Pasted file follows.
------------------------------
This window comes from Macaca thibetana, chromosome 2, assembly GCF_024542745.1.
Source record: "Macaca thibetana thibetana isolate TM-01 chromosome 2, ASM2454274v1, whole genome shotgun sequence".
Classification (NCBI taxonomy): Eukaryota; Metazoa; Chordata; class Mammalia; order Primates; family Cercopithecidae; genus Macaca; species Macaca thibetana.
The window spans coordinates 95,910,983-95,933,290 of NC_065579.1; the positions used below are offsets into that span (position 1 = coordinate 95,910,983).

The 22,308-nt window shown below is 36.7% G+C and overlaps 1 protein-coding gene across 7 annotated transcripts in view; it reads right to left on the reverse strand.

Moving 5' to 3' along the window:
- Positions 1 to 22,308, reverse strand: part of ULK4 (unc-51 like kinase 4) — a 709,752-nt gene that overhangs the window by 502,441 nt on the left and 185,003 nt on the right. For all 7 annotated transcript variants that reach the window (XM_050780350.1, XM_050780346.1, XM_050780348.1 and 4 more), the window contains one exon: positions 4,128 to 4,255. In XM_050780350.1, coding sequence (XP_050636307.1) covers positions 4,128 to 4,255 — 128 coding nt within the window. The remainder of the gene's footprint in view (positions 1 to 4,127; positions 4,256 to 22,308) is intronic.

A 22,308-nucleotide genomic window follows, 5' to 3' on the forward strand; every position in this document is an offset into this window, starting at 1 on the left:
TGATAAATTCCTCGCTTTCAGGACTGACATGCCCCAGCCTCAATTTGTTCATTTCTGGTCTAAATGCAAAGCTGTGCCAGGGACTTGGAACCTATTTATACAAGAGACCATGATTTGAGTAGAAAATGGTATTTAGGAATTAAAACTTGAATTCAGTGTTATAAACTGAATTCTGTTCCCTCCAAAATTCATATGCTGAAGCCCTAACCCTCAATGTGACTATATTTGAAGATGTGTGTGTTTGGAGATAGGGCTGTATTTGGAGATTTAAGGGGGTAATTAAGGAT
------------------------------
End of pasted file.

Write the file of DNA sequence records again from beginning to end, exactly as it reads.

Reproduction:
This window comes from Macaca thibetana, chromosome 2, assembly GCF_024542745.1.
Source record: "Macaca thibetana thibetana isolate TM-01 chromosome 2, ASM2454274v1, whole genome shotgun sequence".
Classification (NCBI taxonomy): Eukaryota; Metazoa; Chordata; class Mammalia; order Primates; family Cercopithecidae; genus Macaca; species Macaca thibetana.
The window spans coordinates 95,910,983-95,933,290 of NC_065579.1; the positions used below are offsets into that span (position 1 = coordinate 95,910,983).

The 22,308-nt window shown below is 36.7% G+C and overlaps 1 protein-coding gene across 7 annotated transcripts in view; it reads right to left on the reverse strand.

Moving 5' to 3' along the window:
- Positions 1 to 22,308, reverse strand: part of ULK4 (unc-51 like kinase 4) — a 709,752-nt gene that overhangs the window by 502,441 nt on the left and 185,003 nt on the right. For all 7 annotated transcript variants that reach the window (XM_050780350.1, XM_050780346.1, XM_050780348.1 and 4 more), the window contains one exon: positions 4,128 to 4,255. In XM_050780350.1, coding sequence (XP_050636307.1) covers positions 4,128 to 4,255 — 128 coding nt within the window. The remainder of the gene's footprint in view (positions 1 to 4,127; positions 4,256 to 22,308) is intronic.

A 22,308-nucleotide genomic window follows, 5' to 3' on the forward strand; every position in this document is an offset into this window, starting at 1 on the left:
TGATAAATTCCTCGCTTTCAGGACTGACATGCCCCAGCCTCAATTTGTTCATTTCTGGTCTAAATGCAAAGCTGTGCCAGGGACTTGGAACCTATTTATACAAGAGACCATGATTTGAGTAGAAAATGGTATTTAGGAATTAAAACTTGAATTCAGTGTTATAAACTGAATTCTGTTCCCTCCAAAATTCATATGCTGAAGCCCTAACCCTCAATGTGACTATATTTGAAGATGTGTGTGTTTGGAGATAGGGCTGTATTTGGAGATTTAAGGGGGTAATTAAGGAT